As a resident assistant in college, I worked closely with the On-Campus Housing Office and grew close with administrators and staff. I had put in 3 years working often side-by-side with the director of housing. She is one of the most inspirational, amazing women I know. I still speak with her almost weekly. It was our big training weekend (my third time going through the process) when she stood up in front of the auditorium full of newly recruited RAs and told us that some years before, she had been attacked while outside running, was dragged into the bushes by a stranger and was raped. I couldn’t believe what I was hearing. She spoke about how the incident affected her. How she lived in fear, never learning who her attacker was. How she struggled with her weight as a result of the trauma she had survived. She also made one hell of an impression talking about bullying and teasing people for their weight and how their struggles may be the result of unimaginable pain. How it has nothing to do with will power, or putting down that Oreo. I never bullied anyone, but her confession that day changed me.

A few years later I moved to another big city and was putting in a lot of overtime as I tried to prove myself as a competent young professional. was talking with a coworker about the Second Amendment and gun ownership after a young guy in my apartment building was killed outside our home after what police suspect was a botched robbery. He told me that one of the higher-ups in our firm carried a gun in her purse. She had been pretty open about her attack but I hadn’t been at the firm long enough to know the story at that point. I didn’t get a lot of details, but I understand her attacker was also a stranger. She carried a gun so it would never happen again.

The story that hit closest to home came on the day following my bachelorette party. Several of my girlfriends spent the night at a mutual friend’s house. The next morning when I woke, one of my friends came into my room and told me she had been raped a week or two before. Her husband traveled and was gone weeks at a time. When he returned they would often have big parties, hit the bars and enjoy lots of social time together. Her husband had met a guy and hung out with him a few times. They didn’t know him well. One evening her husband was gone on another trip she bumped into the guy (either in the neighborhood or he stopped by, I can’t remember.) He asked if he could come in for a drink and because he was sort-of friends with her husband she obliged. He drugged her. She said she remembered being about to pass out and he moved her to the bed. He pulled down her underwear and she blacked out. She woke up the next day to find a condom wrapper but no condom. She went to the police and they did nothing. They took a report and that was it. She told her husband and gave the police the phone number he had for the “friend” but it was a disposable phone and was already out of service. I couldn’t believe that in California…in the United States of America a woman could be raped and the police did nothing about it. Sadly, I think it’s because she is Mexican. If I (a middle-class white woman) was drugged and raped in my home it would be on the fucking 5 o’clock news and there would be Facebook groups and Crowdfunding websites established to find my attacker. All I could do is sit with her. All that training, and preparation, and roll playing goes by the wayside. The only thing I could remember was, “She feels powerless. Don’t make her tell anyone. Don’t make her do anything. Don’t make her feel re-victimized.”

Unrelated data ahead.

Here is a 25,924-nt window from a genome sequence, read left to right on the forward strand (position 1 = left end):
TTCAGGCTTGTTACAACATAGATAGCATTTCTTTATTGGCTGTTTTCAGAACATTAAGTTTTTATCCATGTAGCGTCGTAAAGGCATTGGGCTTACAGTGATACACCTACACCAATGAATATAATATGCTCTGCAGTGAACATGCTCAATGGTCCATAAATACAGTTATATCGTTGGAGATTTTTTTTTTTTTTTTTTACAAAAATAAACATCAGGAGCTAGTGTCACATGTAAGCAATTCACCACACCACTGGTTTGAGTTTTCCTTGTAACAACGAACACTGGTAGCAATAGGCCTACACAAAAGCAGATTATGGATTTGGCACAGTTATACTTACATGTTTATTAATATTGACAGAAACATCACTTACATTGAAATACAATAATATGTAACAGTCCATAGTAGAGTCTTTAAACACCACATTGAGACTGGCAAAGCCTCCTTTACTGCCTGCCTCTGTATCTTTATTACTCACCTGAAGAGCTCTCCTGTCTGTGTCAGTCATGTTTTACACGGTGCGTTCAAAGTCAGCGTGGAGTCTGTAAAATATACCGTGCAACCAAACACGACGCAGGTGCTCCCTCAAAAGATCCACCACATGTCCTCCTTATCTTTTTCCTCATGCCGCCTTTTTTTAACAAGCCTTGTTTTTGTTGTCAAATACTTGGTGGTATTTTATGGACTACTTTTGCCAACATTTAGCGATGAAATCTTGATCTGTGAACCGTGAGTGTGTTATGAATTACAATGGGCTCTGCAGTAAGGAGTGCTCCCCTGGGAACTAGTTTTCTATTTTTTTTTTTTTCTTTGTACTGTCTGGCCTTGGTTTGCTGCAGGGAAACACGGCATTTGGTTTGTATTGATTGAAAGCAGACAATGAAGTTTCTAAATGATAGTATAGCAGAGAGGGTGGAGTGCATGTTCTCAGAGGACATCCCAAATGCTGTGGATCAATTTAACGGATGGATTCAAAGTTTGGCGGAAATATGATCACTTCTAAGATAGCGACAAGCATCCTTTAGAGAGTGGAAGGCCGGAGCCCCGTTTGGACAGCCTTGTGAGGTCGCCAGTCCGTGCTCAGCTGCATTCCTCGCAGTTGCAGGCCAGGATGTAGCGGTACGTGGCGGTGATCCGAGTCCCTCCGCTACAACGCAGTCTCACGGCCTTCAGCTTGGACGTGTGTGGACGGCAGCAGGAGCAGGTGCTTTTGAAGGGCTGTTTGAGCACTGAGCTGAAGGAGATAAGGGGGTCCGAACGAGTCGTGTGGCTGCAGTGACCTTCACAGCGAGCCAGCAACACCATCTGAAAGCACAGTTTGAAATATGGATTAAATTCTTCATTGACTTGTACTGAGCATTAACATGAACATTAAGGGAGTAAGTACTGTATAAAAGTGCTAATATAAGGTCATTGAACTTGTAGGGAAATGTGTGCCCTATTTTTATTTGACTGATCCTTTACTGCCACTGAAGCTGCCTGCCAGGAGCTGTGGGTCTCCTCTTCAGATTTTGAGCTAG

I think that’s what happened to the girl in the video. She was re-victimized. I don’t think there is anything dangerous about the New Age Movement, but I think the people in her life talked too much. I think they forgot that the people around us are not hypothetical. Some of them, more than we think, have walked through great darkness. We need to be mindful of what we say and how it may affect the people around us. The people we love. Women are being raped. A lot of women.  I guarantee you know someone who has been raped to. Maybe no one had told you, but they are out there. Show them all love. Show them all respect. Show them all compassion. ∞


Here’s the original video that started this whole post.